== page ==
How would you rate your own emotional resilience?

Does the news about our struggling economy leave you anxious? Are national budget battles stressing you out? You are not alone.

More and more Americans are working longer hours, having to provide for their families with fewer resources, and making tough decisions about money.

In today’s blog post, Kimberlee Moster, LPC, a senior psychotherapist at Aurora Behavioral Health Services,  provides some insight into coping with stress and change.

So, how do we learn to cope with these stressors that we often cannot change? The answer is to develop emotional resiliency. Resiliency is about building your capacity to be able to deal with life’s challenges, major changes, pressures, and stress. It’s not about being naively positive, but rather being able to accurately assess a situation and know how much attention you need to devote to it. It’s also about giving yourself time to recuperate after a challenging situation has passed.

Resilient people have the following characteristics: 1) They “don’t sweat the small stuff.”  2) They are able to be at their best and maintain a sense of balance when faced with “big stuff” or major challenges. 3) They are flexible but durable and have a better ability to “go with the flow,” and  4) They come back stronger in the face of adversity.

So, how do you get to be one of the more resilient folks in the face of stress and change? First of all, it is important to put things into perspective. When faced with an adverse situation, ask yourself, “is this a decrease in what I can spend on new clothes, or not being able to pay the mortgage?” If the budget crisis is over new clothes, then save yourself the energy of dwelling over it and look at it differently. Look at other situations in your life or in the world and decide if you are being rational or overreacting. Think back to a time when you were successful at overcoming an adverse situation; know if you made it through that, you can make it through whatever is before you.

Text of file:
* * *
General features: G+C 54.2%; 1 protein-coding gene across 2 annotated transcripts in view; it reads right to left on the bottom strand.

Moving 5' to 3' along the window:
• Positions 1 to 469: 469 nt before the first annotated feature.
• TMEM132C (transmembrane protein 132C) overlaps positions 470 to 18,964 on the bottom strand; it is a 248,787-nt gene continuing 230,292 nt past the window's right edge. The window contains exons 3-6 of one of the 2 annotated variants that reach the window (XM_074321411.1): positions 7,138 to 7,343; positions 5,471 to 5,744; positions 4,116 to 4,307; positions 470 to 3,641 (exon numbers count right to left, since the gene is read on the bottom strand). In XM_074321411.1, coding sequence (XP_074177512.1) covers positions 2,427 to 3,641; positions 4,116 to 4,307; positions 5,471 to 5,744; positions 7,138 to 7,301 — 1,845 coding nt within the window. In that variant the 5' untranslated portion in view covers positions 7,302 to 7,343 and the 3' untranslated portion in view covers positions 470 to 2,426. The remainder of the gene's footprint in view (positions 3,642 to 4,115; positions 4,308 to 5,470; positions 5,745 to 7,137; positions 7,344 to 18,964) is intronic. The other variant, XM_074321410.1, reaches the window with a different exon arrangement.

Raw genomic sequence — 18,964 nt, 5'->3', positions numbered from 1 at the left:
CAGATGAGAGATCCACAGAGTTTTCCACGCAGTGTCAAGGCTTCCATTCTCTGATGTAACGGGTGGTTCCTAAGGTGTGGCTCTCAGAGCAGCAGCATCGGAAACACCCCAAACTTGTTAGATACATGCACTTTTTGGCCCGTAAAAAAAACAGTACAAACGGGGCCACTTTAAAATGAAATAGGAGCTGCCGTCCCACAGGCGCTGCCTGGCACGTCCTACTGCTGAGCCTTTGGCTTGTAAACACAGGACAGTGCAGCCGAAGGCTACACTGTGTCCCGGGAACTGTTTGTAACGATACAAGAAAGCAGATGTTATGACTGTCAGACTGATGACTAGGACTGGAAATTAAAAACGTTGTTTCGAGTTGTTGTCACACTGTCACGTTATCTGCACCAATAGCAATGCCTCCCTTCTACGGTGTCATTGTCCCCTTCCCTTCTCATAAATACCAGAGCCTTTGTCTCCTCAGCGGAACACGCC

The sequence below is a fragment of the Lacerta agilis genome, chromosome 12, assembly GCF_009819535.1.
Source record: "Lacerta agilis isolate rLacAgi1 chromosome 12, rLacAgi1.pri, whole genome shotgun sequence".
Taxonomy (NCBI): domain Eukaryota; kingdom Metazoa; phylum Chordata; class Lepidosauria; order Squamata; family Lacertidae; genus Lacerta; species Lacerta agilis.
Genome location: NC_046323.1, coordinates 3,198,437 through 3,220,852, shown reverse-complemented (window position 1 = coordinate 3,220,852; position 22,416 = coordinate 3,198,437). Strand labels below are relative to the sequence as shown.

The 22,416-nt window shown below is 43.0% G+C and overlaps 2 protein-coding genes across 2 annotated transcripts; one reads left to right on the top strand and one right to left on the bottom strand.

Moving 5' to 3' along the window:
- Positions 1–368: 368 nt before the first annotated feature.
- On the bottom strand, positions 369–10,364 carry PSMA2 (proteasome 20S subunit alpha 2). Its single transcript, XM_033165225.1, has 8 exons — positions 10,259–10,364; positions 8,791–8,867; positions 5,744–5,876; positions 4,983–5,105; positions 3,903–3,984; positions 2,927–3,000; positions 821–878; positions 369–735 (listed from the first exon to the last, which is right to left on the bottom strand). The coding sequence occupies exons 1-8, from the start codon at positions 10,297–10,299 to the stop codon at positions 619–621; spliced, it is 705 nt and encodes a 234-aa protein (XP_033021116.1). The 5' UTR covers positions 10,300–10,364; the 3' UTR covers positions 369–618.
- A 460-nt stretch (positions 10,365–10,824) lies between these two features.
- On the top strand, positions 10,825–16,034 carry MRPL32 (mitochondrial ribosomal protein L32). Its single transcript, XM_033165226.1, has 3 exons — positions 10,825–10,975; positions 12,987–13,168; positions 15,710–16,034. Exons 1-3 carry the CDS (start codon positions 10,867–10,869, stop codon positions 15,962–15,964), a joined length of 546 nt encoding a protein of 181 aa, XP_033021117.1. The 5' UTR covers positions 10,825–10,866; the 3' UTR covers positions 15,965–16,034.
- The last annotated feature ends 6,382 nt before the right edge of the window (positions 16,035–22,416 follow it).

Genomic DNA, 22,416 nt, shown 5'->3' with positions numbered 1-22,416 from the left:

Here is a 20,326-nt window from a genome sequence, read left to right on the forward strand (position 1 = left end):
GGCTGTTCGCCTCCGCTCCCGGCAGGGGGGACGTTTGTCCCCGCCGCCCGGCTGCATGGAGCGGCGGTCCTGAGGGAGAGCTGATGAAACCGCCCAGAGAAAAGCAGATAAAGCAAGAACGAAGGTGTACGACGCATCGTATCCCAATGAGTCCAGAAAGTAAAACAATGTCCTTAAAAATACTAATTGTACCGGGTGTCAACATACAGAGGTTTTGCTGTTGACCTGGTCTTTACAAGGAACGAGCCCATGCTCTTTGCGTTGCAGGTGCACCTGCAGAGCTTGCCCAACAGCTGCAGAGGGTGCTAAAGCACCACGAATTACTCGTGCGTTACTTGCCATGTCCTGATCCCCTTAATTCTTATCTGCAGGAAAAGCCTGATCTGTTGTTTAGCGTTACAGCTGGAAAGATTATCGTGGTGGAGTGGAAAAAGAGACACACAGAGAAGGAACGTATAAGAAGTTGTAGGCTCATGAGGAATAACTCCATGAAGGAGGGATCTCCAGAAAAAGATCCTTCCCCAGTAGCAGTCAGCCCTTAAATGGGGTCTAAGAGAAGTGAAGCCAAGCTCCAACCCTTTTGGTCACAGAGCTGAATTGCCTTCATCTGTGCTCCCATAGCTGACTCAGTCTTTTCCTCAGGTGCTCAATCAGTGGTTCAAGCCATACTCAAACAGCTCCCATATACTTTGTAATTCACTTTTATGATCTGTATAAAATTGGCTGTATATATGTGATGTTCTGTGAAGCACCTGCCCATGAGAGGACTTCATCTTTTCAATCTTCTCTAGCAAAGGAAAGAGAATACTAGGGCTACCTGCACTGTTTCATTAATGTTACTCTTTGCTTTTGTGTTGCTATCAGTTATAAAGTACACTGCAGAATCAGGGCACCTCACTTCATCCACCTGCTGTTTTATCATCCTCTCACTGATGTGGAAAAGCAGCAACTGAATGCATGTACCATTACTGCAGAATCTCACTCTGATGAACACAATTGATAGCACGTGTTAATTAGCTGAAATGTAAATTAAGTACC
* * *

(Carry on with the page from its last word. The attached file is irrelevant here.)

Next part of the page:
Another step toward emotional resiliency is getting rid of self-defeating thoughts.
Self-defeating thoughts and words stop you and keep you from moving past life’s challenges. So, change your dialogue to yourself and you may just change your outcomes.

Practicing acts of kindness and gratitude for no particular reason will also help you to appreciate what you do have in your life. You may have more blessings than you realize, and being thankful for the little things can make a big difference (electricity, food, work, family).

Finally, learning to live in the present moment is a skill developed by truly resilient people. Let go of dwelling on the past and worrying about the future. Learn to live a life without regrets. When was the last time you connected with a friend, or family member and really let yourself be present to the meaning they have in your life?  When was the last time you just enjoyed the rain rather than grabbing for the umbrella? We are human beings, not human doings, yet we go through life doing one thing after another.

So when you’re faced with stress and change in your life, slow down, give yourself a break, be present and grateful for new challenges and life lessons learned. Put things into perspective and have humor, as it is always the most challenging parts of life where we find we have the most growth.

Aurora Behavioral Health Services offers complete mental health treatment options in a caring, confidential environment.  If you find you may be struggling with stress that is causing significant physical or emotional impairment in your lifecontact us — online or by phone at 1-877-666-7223 — as soon as possible.

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